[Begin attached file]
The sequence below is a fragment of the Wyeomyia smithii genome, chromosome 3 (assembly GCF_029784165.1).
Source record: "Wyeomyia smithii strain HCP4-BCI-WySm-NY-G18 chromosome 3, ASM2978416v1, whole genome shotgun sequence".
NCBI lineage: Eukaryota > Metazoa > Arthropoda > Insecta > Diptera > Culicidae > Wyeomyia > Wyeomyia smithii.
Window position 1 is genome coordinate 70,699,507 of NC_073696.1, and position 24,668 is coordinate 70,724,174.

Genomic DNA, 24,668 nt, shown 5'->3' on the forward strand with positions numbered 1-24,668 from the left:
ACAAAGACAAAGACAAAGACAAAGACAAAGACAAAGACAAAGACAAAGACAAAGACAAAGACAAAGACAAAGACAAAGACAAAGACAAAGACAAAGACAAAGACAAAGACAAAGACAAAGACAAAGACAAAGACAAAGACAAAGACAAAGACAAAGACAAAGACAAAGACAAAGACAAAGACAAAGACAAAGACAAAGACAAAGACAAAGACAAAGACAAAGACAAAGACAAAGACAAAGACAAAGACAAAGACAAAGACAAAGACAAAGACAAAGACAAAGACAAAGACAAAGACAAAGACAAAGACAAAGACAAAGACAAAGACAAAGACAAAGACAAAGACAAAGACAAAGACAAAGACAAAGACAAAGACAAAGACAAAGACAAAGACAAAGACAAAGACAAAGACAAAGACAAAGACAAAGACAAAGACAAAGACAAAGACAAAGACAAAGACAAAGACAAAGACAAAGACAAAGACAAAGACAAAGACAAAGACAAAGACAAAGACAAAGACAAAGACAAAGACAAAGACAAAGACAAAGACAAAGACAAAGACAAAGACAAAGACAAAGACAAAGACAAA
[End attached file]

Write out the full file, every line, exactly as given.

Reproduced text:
The sequence below is a fragment of the Wyeomyia smithii genome, chromosome 3 (assembly GCF_029784165.1).
Source record: "Wyeomyia smithii strain HCP4-BCI-WySm-NY-G18 chromosome 3, ASM2978416v1, whole genome shotgun sequence".
NCBI lineage: Eukaryota > Metazoa > Arthropoda > Insecta > Diptera > Culicidae > Wyeomyia > Wyeomyia smithii.
Window position 1 is genome coordinate 70,699,507 of NC_073696.1, and position 24,668 is coordinate 70,724,174.

Genomic DNA, 24,668 nt, shown 5'->3' on the forward strand with positions numbered 1-24,668 from the left:
ACAAAGACAAAGACAAAGACAAAGACAAAGACAAAGACAAAGACAAAGACAAAGACAAAGACAAAGACAAAGACAAAGACAAAGACAAAGACAAAGACAAAGACAAAGACAAAGACAAAGACAAAGACAAAGACAAAGACAAAGACAAAGACAAAGACAAAGACAAAGACAAAGACAAAGACAAAGACAAAGACAAAGACAAAGACAAAGACAAAGACAAAGACAAAGACAAAGACAAAGACAAAGACAAAGACAAAGACAAAGACAAAGACAAAGACAAAGACAAAGACAAAGACAAAGACAAAGACAAAGACAAAGACAAAGACAAAGACAAAGACAAAGACAAAGACAAAGACAAAGACAAAGACAAAGACAAAGACAAAGACAAAGACAAAGACAAAGACAAAGACAAAGACAAAGACAAAGACAAAGACAAAGACAAAGACAAAGACAAAGACAAAGACAAAGACAAAGACAAAGACAAAGACAAAGACAAAGACAAAGACAAAGACAAAGACAAAGACAAAGACAAAGACAAAGACAAAGACAAAGACAAAGACAAAGACAAAGACAAAGACAAAGACAAA